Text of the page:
I first hear of galaktoboureko from my friend Carl who professes it to be his favorite dessert. Looking online, I find a recipe and make it but I think it comes out heavy. Galaktoboureko is a Greek semolina custard pie made with filo dough. Like all things arriving in America, it is tweaked. Sometime, somewhere, someone decides that Cream of Wheat is close enough to semolina. NOT!
I run into Gil Marks, cookbook author and rabbi, at Kosherfest last fall. I'm speaking to him about his new HUGE encyclopedia of Jewish foods while thumbing through the book. My eye catches his recipe for galaktoboureko and I turn the corner down before I even pay for the volume. I absolutely trust Gil Marks for documenting original versions of foods. This recipe comes from his book although I don't add the optional fruit and cut the cinnamon back a tad.
Making this yesterday simply so I could have some pictures for the website, I nibble on a piece. Immediately, I take the pan out to the potluck table available to the Hillel students who are studying for finals. This cannot stay in the kitchen with me, must not stay or I'll wear it for the rest of my life. It is so good!
I opt to add a little cinnamon to the custard, probably inspired by the sootloch I had just finished making. I'll say it again, is so good! To me, forget the cheesecake....Shavuot clearly celebrates the giving of the galacktoboureko.
|Number of servings:||12 - 16|
|Main Ingredient(s):||Fillo Dough, Eggs|
|Skill Level:||1 - Easy (1 Easy - 5 Hard)|
|Estimated POINT value:|
- 1/4 cup butter
- 3/4 cup fine semolina
- 4 cups milk
- 1 cup sugar
- 1/4 teaspoon salt
- 4 large eggs
- 2 teaspoons vanilla extract
- 1/2 teaspoons cinnamon
- 1 pound box filo dough
- 1/2 cup butter, melted
- 1 cup sugar
- 1/2 cup honey
- 1 cup water
- juice of 1 lemon
Melt the butter over medium heat. Add the semolina.
Stir until very smooth and cook the roux for about a minute.
Slowly add the milk. Add the sugar and salt, stir until smooth. Continue to cook over medium heat, stirring constantly until the mixture thickens. This could take up to 10 minutes. Don't let the mixture burn.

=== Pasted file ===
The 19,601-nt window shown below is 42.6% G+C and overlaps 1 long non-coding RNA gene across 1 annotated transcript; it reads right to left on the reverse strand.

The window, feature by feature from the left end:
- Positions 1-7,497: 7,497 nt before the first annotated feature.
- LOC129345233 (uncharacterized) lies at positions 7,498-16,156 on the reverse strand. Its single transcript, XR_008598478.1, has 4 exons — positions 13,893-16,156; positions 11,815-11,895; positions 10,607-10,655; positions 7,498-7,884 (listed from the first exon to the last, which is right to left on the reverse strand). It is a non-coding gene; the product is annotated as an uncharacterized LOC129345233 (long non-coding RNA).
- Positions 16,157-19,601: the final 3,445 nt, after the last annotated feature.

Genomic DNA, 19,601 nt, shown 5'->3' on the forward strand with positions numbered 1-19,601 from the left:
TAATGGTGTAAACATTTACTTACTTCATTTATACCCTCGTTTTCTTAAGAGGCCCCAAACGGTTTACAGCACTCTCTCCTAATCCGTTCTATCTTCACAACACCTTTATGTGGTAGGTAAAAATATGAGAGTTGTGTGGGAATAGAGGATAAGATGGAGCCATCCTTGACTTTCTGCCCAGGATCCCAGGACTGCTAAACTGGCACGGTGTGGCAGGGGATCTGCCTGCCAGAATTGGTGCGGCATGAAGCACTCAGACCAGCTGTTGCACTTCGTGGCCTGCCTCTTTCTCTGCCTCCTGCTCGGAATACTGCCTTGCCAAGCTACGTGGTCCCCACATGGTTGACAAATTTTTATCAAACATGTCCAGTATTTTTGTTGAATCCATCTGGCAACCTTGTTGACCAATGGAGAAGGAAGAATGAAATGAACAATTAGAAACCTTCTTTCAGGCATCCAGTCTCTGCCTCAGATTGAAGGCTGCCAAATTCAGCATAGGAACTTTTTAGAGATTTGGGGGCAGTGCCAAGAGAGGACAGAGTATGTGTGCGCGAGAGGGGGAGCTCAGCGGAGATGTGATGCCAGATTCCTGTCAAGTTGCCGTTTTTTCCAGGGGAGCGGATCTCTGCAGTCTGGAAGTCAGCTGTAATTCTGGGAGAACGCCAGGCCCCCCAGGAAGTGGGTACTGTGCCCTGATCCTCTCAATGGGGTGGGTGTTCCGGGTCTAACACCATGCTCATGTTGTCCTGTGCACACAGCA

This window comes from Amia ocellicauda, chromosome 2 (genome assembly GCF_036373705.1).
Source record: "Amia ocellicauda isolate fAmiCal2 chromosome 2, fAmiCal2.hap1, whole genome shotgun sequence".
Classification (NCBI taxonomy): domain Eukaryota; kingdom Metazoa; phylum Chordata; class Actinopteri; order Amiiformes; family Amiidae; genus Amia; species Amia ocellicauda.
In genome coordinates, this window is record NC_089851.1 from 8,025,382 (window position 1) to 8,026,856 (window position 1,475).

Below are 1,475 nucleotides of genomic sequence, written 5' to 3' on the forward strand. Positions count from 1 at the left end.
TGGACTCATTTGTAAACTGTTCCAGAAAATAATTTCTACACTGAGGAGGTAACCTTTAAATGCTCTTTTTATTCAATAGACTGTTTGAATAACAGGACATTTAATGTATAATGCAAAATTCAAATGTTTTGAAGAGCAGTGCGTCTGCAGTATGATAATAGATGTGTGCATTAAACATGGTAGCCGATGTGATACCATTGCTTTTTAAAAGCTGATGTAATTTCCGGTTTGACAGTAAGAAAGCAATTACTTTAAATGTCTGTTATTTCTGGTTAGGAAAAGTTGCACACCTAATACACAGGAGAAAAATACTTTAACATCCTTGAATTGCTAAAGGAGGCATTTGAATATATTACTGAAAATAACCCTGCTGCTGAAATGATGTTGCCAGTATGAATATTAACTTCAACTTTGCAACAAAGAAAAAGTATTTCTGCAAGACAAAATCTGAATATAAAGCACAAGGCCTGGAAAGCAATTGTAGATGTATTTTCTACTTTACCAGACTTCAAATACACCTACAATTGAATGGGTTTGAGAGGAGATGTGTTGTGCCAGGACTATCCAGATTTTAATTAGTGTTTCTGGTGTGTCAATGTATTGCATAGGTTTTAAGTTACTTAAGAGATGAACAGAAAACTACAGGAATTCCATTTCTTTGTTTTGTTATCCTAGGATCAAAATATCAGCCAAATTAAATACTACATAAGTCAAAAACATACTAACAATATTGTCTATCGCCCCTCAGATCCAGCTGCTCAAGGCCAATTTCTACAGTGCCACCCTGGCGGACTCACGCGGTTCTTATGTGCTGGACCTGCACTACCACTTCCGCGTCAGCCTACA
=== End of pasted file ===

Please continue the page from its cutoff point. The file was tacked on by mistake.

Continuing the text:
Crack the eggs into a small bowl or large measuring cup.
When the milk mixture is thick, remove from the heat. Slowly add the eggs to the milk mixture. Add the cinnamon.
When the mixture is well blended, transfer from the pot to a bowl. Cover with plastic wrap pressing lightly unto the custard. This will prevent a skin. Set aside to cool while you prepare the filo.
Melt the remaining butter in the microwave. Unroll the filo. On the work table, place one sheet of filo and brush lightly with butter. Continue until you have used seven sheets.
Spray a 9" x 13" baking pan (I used about a 9" x 10" cassarole). Pick up the stack of filo and lay it into the prepared pan.
Scoop the custard into the pan. Gently fold the filo over the custard.
On the work surface, stack and butter the remaining filo dough. Trim the stack so that it will fit the top of the baking dish. With a sharp knife, gently score the top by cutting halfway through the stack of filo. These will be your portion sizes.
Move the stack of filo to the top of the baking dish. Gently tuck any extra dough around the edge.
Bake at 350' until golden brown, about 40 minutes. Remove from the oven and cut into squares using your previous scoring lines as a guide.
While the galaktoboureko bakes, make the syrup. Combine the ingredients in a small sauce pan. Bring to gentle boil over medium heat. Do not stir.
Gently boil until the mixture reaches 225' on a candy thermometer, about 10 minutes. Remove from the heat. Set aside until ready to use.
Pour the sryup on evenly over the top.
Let rest. Galaktoboureko is best served slightly warm or at room temperature, especially the day it is baked.
And that is how you make a fabulous Kosher Galaktoboureko!
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